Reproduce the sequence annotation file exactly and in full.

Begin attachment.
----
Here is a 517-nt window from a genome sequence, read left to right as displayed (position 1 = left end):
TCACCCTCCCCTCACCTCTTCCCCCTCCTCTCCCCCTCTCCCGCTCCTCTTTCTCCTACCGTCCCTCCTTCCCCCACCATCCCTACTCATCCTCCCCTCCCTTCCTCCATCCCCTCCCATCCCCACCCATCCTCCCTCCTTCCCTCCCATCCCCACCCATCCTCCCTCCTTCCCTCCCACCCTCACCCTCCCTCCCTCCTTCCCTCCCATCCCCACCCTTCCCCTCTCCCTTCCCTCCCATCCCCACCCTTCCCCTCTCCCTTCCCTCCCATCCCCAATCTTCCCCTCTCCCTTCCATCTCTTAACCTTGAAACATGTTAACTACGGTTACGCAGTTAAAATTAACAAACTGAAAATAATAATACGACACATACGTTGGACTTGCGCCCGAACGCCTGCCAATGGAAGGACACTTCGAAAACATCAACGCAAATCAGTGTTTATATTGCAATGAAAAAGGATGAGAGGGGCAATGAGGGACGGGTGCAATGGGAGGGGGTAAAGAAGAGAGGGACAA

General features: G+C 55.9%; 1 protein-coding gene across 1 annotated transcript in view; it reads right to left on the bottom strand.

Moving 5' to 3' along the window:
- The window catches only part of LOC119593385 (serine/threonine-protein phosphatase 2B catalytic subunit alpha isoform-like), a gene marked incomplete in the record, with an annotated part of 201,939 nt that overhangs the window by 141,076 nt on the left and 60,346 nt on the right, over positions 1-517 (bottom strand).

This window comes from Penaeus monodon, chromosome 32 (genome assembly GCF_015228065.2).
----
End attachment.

Here is a 517-nt window from a genome sequence, read left to right as displayed (position 1 = left end):
TCACCCTCCCCTCACCTCTTCCCCCTCCTCTCCCCCTCTCCCGCTCCTCTTTCTCCTACCGTCCCTCCTTCCCCCACCATCCCTACTCATCCTCCCCTCCCTTCCTCCATCCCCTCCCATCCCCACCCATCCTCCCTCCTTCCCTCCCATCCCCACCCATCCTCCCTCCTTCCCTCCCACCCTCACCCTCCCTCCCTCCTTCCCTCCCATCCCCACCCTTCCCCTCTCCCTTCCCTCCCATCCCCACCCTTCCCCTCTCCCTTCCCTCCCATCCCCAATCTTCCCCTCTCCCTTCCATCTCTTAACCTTGAAACATGTTAACTACGGTTACGCAGTTAAAATTAACAAACTGAAAATAATAATACGACACATACGTTGGACTTGCGCCCGAACGCCTGCCAATGGAAGGACACTTCGAAAACATCAACGCAAATCAGTGTTTATATTGCAATGAAAAAGGATGAGAGGGGCAATGAGGGACGGGTGCAATGGGAGGGGGTAAAGAAGAGAGGGACAA

General features: G+C 55.9%; 1 protein-coding gene across 1 annotated transcript in view; it reads right to left on the bottom strand.

Moving 5' to 3' along the window:
- The window catches only part of LOC119593385 (serine/threonine-protein phosphatase 2B catalytic subunit alpha isoform-like), a gene marked incomplete in the record, with an annotated part of 201,939 nt that overhangs the window by 141,076 nt on the left and 60,346 nt on the right, over positions 1-517 (bottom strand).

This window comes from Penaeus monodon, chromosome 32 (genome assembly GCF_015228065.2).